Freshly Exhumed (105597) writes "A bizarre and oddly beautiful display of spider webs have been woven across a large field along a walking trail in Cape Breton, Nova Scotia, Canada. "Well it's acres and acres; it's a sea of web," said Allen McCormick. Prof. Rob Bennett, an expert on spiders who works at the Royal British Columbia Museum in Victoria, BC, Canada, said tiny, sheet-web weaver spiders known as Erigoninae linyphiidae most likely left the webs. Bennett said the spiders cast a web net to catch the wind and float away in a process known as ballooning. The webs in the field are the spiders' drag lines, left behind as they climb to the top of long grass to be whisked away by the wind. Bennett said it's a mystery why these spiders take off en masse. Perhaps The Green Goblin or Doc Oc are in the vicinity?"
Link to Original Source

+ - BitTorrent Unveils Sync 2.0 And Three New Paid Products Coming In 2015

Submitted by Anonymous Coward
An anonymous reader writes "BitTorrent today outlined the company's plans for its file synchronization tool Sync. Next year, the company will launch Sync 2.0, finally taking the product out of beta, as well as three new paid Sync products. Ever since its debut, Sync has provided a wide variety of solutions to various problems, BitTorrent says, from distributing files across remote servers to sharing vacation photos. BitTorrent thus believes it needs to build three distinct products for each of these separate audiences, including a Pro version for $40 per year."

+ - Android botnet evolves, could pose threat to corporate networks->

Submitted by angry tapir
angry tapir (1463043) writes "An Android Trojan program that's behind one of the longest running multipurpose mobile botnets has been updated to become stealthier and more resilient. The botnet is mainly used for instant message spam and rogue ticket purchases, but it could be used to launch targeted attacks against corporate networks because the malware allows attackers to use the infected devices as proxies, according to security researchers."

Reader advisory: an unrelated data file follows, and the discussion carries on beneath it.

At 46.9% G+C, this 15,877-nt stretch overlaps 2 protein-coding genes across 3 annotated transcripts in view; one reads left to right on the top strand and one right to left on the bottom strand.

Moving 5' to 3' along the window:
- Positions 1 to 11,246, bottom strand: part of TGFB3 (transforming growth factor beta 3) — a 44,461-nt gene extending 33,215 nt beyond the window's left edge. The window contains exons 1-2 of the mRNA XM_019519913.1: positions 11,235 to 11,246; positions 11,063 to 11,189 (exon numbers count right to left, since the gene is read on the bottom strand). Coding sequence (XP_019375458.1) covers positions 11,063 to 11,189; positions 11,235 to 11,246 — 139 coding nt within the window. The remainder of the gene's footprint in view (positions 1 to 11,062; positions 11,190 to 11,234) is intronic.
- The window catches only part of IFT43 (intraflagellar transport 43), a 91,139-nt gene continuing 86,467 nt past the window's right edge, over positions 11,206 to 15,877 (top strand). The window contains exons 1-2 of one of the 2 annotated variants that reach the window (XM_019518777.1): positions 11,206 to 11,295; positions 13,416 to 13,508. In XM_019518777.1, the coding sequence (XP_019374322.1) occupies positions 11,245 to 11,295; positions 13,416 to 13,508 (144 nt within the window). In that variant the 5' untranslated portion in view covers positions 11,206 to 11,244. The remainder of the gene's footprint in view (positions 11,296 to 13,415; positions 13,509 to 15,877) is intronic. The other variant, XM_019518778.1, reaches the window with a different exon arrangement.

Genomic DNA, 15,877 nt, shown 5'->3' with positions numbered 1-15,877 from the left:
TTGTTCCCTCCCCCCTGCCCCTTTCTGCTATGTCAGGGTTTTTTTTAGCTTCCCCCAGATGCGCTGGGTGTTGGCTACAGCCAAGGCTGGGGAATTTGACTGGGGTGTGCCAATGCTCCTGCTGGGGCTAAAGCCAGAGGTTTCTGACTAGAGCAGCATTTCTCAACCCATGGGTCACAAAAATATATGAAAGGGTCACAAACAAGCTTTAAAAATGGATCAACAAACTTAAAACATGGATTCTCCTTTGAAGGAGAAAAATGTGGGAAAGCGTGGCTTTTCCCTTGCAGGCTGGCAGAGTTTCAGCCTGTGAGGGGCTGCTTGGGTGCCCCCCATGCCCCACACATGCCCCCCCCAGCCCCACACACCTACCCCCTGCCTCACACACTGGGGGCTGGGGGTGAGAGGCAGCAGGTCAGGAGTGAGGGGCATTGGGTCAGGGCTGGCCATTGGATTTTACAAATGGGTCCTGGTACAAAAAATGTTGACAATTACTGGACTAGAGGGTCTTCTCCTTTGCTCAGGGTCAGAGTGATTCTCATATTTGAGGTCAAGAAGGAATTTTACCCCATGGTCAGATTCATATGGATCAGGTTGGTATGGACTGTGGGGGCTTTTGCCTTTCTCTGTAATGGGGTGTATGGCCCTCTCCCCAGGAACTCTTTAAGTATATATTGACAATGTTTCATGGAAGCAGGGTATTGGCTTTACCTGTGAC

Link to Original Source

Comment: Re:Or... (Score 1) 110

by BarbaraHudson (#48423653) Attached to: Blowing On Money To Tell If It Is Counterfeit

Or you could just use plastic money like we developed here in Australia. Either way.

... and Canada ...

As long as you use paper instead of polymer, anyone with a printer will try to make fakes. Plus the plastic bills last longer, saving money in the long run.

Of course, we replaced the $1 and $2 bills with coins ages ago, and will probably replace the $5 bill as well at some point ...

+ - Emergency imposed in Missouri, United States->

Submitted by News Fly
News Fly (3914293) writes "In the Missouri, United States, a young black boy who killed by a police official few days ago, emergency has been imposed before announcing the result of this case. States’ Governor Jay Nixon’s office issued a statement, according the court verdict, has been alerted to states’ police as well national guards for expected violence in the result of this declaration.

Nixon penned in his report, “I further direct the Missouri State Highway Patrol together with the St. Louis County Police Department and the St. Louis Metropolitan Police Department to operate as a Unified Command to protect civil rights and ensure public safety in the City of Ferguson and the St. Louis region.”"

Link to Original Source

+ - Wells Fargo refuses to honor 30-year old CD because they can't find it->

Submitted by BUL2294
BUL2294 (1081735) writes "The Consumerist and KPHO-TV Phoenix are reporting the story of a widow who attempted to cash a Certificate of Deposit (CD) at Wells Fargo that had been issued to her late husband for just over $18,000 in 1984. She has been battling with them since 2009, after finding the CD among other paperwork, and a decision in the court case is expected in January. The CD was issued by First Interstate bank, which merged with Norwest, which was bought by Wells Fargo. Wells Fargo has no record of the CD, but the physical document itself mentions that it has to be surrendered to receive payment, or could have been paid out by signing an indemnity form--which they also do not have. In addition, there's a fight over whether the CD is worth $60,000 or $400,000, as the CD was self-renewing and was issued when interest rates were 10.9%.